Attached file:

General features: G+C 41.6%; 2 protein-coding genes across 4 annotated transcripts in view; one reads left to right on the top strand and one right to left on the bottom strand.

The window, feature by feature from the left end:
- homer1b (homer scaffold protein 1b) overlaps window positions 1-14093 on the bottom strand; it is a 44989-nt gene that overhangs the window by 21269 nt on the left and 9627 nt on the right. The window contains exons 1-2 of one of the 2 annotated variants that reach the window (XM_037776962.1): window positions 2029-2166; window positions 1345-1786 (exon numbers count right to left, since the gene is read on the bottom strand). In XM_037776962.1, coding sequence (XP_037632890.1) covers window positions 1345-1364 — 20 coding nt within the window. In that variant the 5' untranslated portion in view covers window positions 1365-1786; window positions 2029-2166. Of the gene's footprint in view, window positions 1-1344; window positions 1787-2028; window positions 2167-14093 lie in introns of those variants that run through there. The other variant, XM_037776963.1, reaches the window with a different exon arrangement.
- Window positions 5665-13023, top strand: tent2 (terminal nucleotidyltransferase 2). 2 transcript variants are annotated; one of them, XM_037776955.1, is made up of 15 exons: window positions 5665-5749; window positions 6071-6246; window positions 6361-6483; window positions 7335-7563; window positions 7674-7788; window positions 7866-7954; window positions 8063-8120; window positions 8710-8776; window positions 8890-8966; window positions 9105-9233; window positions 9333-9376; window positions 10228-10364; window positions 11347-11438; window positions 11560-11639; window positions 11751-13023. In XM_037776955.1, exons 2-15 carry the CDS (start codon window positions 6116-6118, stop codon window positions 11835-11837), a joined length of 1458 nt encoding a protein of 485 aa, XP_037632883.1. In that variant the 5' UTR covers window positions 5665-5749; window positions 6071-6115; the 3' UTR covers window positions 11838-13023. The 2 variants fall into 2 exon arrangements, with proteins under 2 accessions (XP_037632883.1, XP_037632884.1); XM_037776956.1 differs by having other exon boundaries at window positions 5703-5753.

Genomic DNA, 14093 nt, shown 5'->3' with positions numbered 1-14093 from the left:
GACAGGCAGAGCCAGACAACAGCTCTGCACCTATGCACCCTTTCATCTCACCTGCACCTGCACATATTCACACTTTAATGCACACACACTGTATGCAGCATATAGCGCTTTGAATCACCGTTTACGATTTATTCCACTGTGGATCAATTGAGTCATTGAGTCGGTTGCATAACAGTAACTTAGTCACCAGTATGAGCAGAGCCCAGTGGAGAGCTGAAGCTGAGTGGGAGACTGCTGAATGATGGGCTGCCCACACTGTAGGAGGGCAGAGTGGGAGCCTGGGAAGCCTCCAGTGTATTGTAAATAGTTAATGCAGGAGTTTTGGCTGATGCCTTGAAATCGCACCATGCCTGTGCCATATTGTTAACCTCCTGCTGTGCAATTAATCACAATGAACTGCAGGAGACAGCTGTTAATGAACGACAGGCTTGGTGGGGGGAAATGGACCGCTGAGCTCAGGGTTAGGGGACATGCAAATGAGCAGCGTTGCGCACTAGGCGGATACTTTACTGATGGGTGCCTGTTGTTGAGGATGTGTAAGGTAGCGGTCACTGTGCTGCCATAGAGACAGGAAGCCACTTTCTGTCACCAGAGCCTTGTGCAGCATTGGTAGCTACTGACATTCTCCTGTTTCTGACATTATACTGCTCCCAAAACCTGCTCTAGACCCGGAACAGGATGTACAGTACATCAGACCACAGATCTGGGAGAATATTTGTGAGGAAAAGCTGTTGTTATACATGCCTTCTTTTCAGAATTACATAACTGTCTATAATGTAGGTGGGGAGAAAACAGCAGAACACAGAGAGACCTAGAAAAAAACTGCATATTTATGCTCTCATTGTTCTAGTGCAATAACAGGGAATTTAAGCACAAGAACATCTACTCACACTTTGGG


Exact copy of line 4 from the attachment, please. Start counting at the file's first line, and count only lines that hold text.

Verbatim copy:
- Window positions 5665-13023, top strand: tent2 (terminal nucleotidyltransferase 2). 2 transcript variants are annotated; one of them, XM_037776955.1, is made up of 15 exons: window positions 5665-5749; window positions 6071-6246; window positions 6361-6483; window positions 7335-7563; window positions 7674-7788; window positions 7866-7954; window positions 8063-8120; window positions 8710-8776; window positions 8890-8966; window positions 9105-9233; window positions 9333-9376; window positions 10228-10364; window positions 11347-11438; window positions 11560-11639; window positions 11751-13023. In XM_037776955.1, exons 2-15 carry the CDS (start codon window positions 6116-6118, stop codon window positions 11835-11837), a joined length of 1458 nt encoding a protein of 485 aa, XP_037632883.1. In that variant the 5' UTR covers window positions 5665-5749; window positions 6071-6115; the 3' UTR covers window positions 11838-13023. The 2 variants fall into 2 exon arrangements, with proteins under 2 accessions (XP_037632883.1, XP_037632884.1); XM_037776956.1 differs by having other exon boundaries at window positions 5703-5753.